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Unless I’ve wandered out of the house with the intention of photographing something, what I am NOT doing, is carrying an assortment of lenses with me. It’s sometimes a regret, as in the case of this Rumpler Taube which hangs in the lobby of the Museum of Flight, Seattle. Large object, small room… I’m sure you get my frustration. Yes, I was able to photograph it completely, but not in the angle I had wanted. What’s a person to do?

What I did was take a ton of snapshots of it, and re-assemble it in Photoshop. The angle was really the problem, because when I don’t have the desired angle, all of the rotating in the world of a 2-D photograph isn’t going to look right without some creative illustrating to accompany it… and since Photoshop isn’t exactly fabulous for illustration, it can be a bit hair-pulling to work with for the purpose, but what the hey. Illustrated lines always pop too much for me in Photoshop, but I find that I can get away with them if I mock up the hardness of the line to match the softness of the edge on the image where it will be joining up to. I also always illustrate on a separate layer so that I can then play a bit with transparency in order to blend it.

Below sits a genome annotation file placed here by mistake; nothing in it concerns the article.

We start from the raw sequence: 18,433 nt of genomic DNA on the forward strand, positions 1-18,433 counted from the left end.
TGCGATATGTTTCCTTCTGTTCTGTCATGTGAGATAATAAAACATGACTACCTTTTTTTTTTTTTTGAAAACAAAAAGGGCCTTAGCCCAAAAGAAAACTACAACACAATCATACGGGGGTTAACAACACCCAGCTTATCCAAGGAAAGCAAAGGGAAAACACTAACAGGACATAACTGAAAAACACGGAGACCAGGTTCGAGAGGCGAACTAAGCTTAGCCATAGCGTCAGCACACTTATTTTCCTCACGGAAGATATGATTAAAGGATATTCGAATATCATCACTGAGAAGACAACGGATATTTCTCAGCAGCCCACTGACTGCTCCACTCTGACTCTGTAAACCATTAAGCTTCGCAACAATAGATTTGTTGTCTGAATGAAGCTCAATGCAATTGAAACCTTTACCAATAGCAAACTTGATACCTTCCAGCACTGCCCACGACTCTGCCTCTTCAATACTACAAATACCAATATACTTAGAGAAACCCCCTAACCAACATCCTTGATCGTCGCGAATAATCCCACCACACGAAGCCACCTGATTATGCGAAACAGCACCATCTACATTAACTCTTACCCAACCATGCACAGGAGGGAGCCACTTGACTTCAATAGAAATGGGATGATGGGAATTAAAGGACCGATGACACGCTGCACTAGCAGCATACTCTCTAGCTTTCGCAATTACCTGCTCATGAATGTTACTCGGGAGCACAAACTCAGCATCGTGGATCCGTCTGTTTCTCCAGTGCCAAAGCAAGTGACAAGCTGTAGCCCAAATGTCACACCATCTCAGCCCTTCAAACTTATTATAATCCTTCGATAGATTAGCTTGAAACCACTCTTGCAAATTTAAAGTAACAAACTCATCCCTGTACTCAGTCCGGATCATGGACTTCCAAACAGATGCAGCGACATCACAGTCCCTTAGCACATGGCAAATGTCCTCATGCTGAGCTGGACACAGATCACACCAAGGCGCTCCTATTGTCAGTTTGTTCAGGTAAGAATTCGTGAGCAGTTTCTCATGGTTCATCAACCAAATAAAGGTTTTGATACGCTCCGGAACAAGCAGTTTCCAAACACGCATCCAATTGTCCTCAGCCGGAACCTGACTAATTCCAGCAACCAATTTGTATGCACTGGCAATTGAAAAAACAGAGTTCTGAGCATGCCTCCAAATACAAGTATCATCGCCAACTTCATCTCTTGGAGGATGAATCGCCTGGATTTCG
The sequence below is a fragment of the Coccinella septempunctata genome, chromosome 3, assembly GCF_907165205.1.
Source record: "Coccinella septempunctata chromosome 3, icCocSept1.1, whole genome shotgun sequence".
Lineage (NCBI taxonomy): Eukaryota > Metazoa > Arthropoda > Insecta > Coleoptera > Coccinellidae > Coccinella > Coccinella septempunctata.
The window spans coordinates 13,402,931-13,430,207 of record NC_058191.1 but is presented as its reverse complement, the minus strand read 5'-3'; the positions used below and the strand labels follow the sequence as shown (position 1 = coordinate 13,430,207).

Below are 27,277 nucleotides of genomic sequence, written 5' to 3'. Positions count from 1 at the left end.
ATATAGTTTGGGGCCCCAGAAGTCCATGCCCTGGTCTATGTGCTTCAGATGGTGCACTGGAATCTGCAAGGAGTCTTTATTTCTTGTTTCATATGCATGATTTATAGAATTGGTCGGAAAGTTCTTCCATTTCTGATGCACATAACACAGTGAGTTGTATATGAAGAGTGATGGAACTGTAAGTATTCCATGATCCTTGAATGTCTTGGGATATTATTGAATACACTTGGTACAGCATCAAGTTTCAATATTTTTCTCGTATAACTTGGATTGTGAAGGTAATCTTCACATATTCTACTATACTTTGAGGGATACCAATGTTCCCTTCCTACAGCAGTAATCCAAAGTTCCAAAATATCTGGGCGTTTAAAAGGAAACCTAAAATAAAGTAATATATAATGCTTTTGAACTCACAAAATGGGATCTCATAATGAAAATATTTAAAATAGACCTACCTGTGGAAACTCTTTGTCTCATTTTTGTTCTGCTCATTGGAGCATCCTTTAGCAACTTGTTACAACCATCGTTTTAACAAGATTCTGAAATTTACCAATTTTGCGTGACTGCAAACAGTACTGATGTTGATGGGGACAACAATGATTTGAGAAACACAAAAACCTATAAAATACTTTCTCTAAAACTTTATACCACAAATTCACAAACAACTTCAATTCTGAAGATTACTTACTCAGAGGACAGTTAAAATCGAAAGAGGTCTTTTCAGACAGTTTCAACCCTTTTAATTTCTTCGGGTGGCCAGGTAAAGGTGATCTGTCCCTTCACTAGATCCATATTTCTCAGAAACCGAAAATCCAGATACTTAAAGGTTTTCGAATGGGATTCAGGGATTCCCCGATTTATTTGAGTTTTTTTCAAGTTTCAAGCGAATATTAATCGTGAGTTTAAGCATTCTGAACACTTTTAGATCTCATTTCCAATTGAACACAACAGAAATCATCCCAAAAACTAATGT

Oh, white on white! *tsk, tsk* I’ll have to change that too. Yes, I realize there is no propeller blur, and there should be for this purpose, but it was distracting from the detail of the front of the aircraft and the landing gear, so let’s just pretend we’re coming in for a crash landing. Are we crashing? Should I add damage and smoke?! There is a point where I just have to stop, otherwise I’ll keep going, and going, and going… So, I am going to add a texture to give it sort of a vintage feel, and call it done. Erm… Lemme adjust the lighting with a little burning and dodging.

Stop! Just stop!

Wait. Are we posting it on the web? Let’s find a relevant quote. πŸ˜‰

“People maintain that there is an old Taube in Koln that starts without a mechanic the moment a pilot sits in it, flies away by itself, makes curves and lands again in 5 minutes. Many men are said to have seen it. I have not seen it – but I am firmly convinced that it is true.”
~ Manfred von Richthofen